The high command of the US armed forces took to the field on the last 20 to see the tests of what could be their next light combat vehicle – flying, of course. Lightly recalling the gadgets of the cartoon The Jetsons, the so-called vertival electric takeoff and landing vehicle (eVTOL) has a name: it is Hexa, from LIFT Aircraft, a candidate for the Air Force partner in the project.
Hexa has 18 independent rotors and takes only one person at a time. In addition to obviously flying, it can also float in the water thanks to four buoys (optional, depending on the desired configuration).
The platform must develop at high speed, but with low noise levels – necessary for “transporting combatants through enemy lines to be done by conventional vertical-lift aircraft”.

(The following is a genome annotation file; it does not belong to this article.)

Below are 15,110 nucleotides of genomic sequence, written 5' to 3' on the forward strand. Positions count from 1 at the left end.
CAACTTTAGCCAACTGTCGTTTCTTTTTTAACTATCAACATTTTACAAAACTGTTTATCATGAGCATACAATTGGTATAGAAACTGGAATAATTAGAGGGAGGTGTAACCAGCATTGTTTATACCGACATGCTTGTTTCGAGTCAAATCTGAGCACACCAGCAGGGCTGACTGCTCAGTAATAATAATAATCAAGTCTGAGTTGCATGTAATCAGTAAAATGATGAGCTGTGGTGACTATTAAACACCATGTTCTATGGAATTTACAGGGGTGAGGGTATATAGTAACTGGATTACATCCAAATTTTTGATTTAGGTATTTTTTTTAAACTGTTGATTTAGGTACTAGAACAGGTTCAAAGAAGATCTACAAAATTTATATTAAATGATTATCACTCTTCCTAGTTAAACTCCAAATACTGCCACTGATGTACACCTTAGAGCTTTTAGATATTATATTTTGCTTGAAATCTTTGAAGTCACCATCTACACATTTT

Budget and projects
The project is part of the American government’s initiative called Agility Prime, which aims to “accelerate the commercial market for advanced air mobility vehicles”. In the specific case of the US armed forces, the government was looking for a semi-autonomous flying vehicle to be used by your special operations forces.
In February, the Air Force launched the call for companies that wanted to present their flying vehicle designs capable of transporting soldiers and supplies to the battlefield. At the time, the head of military force acquisitions, Will Roper, joked that “now is the perfect time to make Jetsons cars real with Agility Prime”.
There are more than 15 aircraft manufacturers in the world in line to present their prototypes and thus get the contract that will give Agility Prime a fleet of 30 vehicles by 2030. According to Will Roper, the Air Force should spend US $ 25 million this year in the eVTOL acquisition program.